Bundle up: Bitter cold weather takes hold of northern US

ERIE, Pa. (AP) - 10 a.m.

The bitter cold that's sweeping much of the country this week underscores a stark reality for low-income Americans who rely on heating aid: Their dollars aren't going to go as far this winter.

The Department of Energy has projected energy fuel costs are going to track upward. That falls on the heels of two winters when costs were relatively low.

Mark Wolfe is an official with the National Energy Assistance Directors' Association. He says the good news is that President Donald Trump has released 90 percent of the energy assistance funding. Trump previously tried to eliminate the program altogether.

Wolfe says he is urging lawmakers to press to release the rest of the money.

The temperature without the wind chill factored in hit minus 32 on Thursday morning in Watertown, New York. Across the Northeast, homeless shelters are bringing in extra beds and staff members.

International Falls and Hibbing, Minnesota, set record lows Wednesday at minus 37 and minus 28, respectively.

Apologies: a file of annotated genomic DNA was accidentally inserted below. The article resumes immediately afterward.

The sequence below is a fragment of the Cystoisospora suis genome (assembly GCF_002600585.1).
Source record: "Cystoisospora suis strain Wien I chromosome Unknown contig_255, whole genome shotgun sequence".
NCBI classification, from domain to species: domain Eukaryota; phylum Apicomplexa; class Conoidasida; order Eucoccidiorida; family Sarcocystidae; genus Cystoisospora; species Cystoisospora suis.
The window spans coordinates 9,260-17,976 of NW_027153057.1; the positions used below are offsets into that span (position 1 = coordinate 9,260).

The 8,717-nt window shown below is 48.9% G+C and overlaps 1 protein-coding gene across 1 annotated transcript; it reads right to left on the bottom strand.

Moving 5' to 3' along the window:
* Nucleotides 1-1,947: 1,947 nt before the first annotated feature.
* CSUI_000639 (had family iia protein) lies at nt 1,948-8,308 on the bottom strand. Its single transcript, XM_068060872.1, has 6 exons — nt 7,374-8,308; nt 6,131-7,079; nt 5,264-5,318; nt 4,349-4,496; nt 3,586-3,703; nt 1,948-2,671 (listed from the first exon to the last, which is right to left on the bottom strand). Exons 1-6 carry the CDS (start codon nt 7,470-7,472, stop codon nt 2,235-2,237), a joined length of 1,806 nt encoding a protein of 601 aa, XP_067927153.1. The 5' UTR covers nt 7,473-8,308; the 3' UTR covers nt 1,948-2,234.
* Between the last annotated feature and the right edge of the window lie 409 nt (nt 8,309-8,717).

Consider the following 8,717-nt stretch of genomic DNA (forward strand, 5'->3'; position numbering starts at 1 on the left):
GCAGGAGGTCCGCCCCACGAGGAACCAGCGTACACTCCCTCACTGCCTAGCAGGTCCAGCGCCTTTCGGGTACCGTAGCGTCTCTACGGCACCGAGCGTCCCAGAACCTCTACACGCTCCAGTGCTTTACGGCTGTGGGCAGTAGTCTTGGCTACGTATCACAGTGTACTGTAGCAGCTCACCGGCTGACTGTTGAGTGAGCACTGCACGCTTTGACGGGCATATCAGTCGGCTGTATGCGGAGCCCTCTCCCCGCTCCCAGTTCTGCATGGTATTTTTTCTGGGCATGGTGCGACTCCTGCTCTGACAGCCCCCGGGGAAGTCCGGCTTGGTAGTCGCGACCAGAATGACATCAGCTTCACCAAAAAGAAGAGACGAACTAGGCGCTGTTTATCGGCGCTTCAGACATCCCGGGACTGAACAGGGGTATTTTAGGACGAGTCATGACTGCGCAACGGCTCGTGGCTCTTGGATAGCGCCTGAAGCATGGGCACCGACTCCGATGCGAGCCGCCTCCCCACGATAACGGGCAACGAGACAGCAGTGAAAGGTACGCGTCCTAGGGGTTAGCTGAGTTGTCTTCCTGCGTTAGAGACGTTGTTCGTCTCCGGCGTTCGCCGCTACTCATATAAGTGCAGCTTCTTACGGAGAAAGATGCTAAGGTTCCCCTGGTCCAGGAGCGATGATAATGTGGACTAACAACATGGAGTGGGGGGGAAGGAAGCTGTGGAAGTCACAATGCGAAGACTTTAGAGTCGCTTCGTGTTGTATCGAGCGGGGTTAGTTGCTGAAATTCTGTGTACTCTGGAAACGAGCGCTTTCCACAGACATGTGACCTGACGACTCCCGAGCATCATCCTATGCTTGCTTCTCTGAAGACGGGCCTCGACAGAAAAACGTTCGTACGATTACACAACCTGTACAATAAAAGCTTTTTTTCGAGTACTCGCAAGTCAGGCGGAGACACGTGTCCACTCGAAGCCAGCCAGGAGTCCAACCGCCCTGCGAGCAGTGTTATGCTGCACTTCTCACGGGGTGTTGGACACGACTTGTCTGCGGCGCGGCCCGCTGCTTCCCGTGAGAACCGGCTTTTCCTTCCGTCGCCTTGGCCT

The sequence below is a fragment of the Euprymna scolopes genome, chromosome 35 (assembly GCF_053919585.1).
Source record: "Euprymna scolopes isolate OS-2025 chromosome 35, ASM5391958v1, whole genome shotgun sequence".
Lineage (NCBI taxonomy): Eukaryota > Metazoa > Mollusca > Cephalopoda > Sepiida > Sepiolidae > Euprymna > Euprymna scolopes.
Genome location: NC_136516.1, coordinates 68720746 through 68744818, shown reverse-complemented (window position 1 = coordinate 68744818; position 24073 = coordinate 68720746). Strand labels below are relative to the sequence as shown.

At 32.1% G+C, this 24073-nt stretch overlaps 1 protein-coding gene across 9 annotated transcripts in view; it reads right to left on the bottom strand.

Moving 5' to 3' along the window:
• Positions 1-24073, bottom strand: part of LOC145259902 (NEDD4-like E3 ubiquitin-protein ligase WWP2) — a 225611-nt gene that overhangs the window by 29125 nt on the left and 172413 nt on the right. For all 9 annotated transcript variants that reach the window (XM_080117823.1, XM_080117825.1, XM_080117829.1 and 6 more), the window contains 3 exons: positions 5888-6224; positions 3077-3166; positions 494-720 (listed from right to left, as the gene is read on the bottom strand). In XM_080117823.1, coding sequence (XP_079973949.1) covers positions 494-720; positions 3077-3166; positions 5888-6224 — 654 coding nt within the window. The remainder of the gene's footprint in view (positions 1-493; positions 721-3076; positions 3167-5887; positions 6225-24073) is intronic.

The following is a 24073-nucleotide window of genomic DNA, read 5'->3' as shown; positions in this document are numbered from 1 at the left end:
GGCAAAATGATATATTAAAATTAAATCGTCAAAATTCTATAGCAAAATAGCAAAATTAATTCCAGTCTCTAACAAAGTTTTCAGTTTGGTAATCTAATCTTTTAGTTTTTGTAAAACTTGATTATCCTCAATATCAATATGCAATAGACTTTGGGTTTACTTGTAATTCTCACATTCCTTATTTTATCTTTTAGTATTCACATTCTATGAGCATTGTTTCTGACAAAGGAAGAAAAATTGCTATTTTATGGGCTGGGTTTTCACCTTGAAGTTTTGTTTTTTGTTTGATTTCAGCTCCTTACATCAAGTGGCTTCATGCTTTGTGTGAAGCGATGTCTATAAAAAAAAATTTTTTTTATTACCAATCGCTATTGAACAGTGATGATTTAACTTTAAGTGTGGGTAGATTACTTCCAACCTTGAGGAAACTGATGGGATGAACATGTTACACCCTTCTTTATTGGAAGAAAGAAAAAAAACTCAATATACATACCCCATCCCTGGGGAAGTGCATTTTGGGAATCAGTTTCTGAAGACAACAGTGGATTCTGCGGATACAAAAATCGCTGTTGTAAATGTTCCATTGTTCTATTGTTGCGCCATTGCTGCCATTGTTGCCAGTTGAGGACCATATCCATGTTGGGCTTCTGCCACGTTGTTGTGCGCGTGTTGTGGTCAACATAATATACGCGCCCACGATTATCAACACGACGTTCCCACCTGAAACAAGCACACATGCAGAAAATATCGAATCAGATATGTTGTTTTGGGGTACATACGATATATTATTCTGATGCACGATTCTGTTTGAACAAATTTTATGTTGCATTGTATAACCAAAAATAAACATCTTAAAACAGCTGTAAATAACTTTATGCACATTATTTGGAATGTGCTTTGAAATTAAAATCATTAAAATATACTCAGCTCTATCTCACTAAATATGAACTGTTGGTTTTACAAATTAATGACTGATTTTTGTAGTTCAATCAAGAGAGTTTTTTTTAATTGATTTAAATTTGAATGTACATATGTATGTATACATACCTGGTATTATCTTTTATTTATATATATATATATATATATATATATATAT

Bitter cold weather has taken hold of much of the northern United States and is expected to stay put for days to come.

Forecasters are warning of hypothermia and frostbite from arctic air settling in over the central U.S. and spreading east.

The National Weather Service reports International Falls and Hibbing, Minnesota, set record low temperatures Wednesday. International Falls, the self-proclaimed Icebox of the Nation, plunged to 37 degrees below zero, while Hibbing bottomed out at 28 below.

The freezing temperatures and below-zero wind chills come as people in Erie, Pennsylvania, continue to dig out from a storm that has dumped more than 65 inches on the city.

Meanwhile, wind chill advisories or warnings are in effect for much of New England, northern Pennsylvania and New York.

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